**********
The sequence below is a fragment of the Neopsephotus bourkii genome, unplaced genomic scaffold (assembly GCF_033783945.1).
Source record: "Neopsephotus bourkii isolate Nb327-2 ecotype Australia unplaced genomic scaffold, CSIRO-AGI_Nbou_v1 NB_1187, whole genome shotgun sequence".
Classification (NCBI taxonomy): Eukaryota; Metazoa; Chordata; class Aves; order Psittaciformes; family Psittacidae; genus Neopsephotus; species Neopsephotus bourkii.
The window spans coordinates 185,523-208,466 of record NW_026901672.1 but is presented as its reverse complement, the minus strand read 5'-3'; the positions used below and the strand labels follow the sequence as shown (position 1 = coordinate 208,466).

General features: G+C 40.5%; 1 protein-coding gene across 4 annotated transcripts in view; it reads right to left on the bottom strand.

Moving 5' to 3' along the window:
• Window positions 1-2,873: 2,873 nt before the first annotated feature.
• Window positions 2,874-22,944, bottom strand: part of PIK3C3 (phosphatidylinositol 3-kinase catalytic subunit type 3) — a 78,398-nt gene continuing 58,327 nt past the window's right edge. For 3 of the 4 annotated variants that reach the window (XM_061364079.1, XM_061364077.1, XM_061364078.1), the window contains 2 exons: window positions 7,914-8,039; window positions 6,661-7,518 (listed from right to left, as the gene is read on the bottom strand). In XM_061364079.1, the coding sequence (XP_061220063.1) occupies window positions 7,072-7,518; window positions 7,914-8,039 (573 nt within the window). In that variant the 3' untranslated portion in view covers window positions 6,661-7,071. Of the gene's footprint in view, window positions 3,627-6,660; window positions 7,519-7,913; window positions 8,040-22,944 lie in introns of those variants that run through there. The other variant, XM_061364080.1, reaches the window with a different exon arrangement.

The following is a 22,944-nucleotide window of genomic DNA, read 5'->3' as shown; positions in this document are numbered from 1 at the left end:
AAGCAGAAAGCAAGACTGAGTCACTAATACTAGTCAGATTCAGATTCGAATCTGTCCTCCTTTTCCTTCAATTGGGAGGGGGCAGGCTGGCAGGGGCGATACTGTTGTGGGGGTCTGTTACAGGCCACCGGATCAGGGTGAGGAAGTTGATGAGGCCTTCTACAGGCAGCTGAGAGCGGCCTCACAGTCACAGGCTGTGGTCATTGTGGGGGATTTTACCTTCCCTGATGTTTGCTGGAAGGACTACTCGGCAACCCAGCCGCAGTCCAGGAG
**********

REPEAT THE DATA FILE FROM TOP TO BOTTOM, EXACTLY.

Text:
The sequence below is a fragment of the Neopsephotus bourkii genome, unplaced genomic scaffold (assembly GCF_033783945.1).
Source record: "Neopsephotus bourkii isolate Nb327-2 ecotype Australia unplaced genomic scaffold, CSIRO-AGI_Nbou_v1 NB_1187, whole genome shotgun sequence".
Classification (NCBI taxonomy): Eukaryota; Metazoa; Chordata; class Aves; order Psittaciformes; family Psittacidae; genus Neopsephotus; species Neopsephotus bourkii.
The window spans coordinates 185,523-208,466 of record NW_026901672.1 but is presented as its reverse complement, the minus strand read 5'-3'; the positions used below and the strand labels follow the sequence as shown (position 1 = coordinate 208,466).

General features: G+C 40.5%; 1 protein-coding gene across 4 annotated transcripts in view; it reads right to left on the bottom strand.

Moving 5' to 3' along the window:
• Window positions 1-2,873: 2,873 nt before the first annotated feature.
• Window positions 2,874-22,944, bottom strand: part of PIK3C3 (phosphatidylinositol 3-kinase catalytic subunit type 3) — a 78,398-nt gene continuing 58,327 nt past the window's right edge. For 3 of the 4 annotated variants that reach the window (XM_061364079.1, XM_061364077.1, XM_061364078.1), the window contains 2 exons: window positions 7,914-8,039; window positions 6,661-7,518 (listed from right to left, as the gene is read on the bottom strand). In XM_061364079.1, the coding sequence (XP_061220063.1) occupies window positions 7,072-7,518; window positions 7,914-8,039 (573 nt within the window). In that variant the 3' untranslated portion in view covers window positions 6,661-7,071. Of the gene's footprint in view, window positions 3,627-6,660; window positions 7,519-7,913; window positions 8,040-22,944 lie in introns of those variants that run through there. The other variant, XM_061364080.1, reaches the window with a different exon arrangement.

The following is a 22,944-nucleotide window of genomic DNA, read 5'->3' as shown; positions in this document are numbered from 1 at the left end:
AAGCAGAAAGCAAGACTGAGTCACTAATACTAGTCAGATTCAGATTCGAATCTGTCCTCCTTTTCCTTCAATTGGGAGGGGGCAGGCTGGCAGGGGCGATACTGTTGTGGGGGTCTGTTACAGGCCACCGGATCAGGGTGAGGAAGTTGATGAGGCCTTCTACAGGCAGCTGAGAGCGGCCTCACAGTCACAGGCTGTGGTCATTGTGGGGGATTTTACCTTCCCTGATGTTTGCTGGAAGGACTACTCGGCAACCCAGCCGCAGTCCAGGAG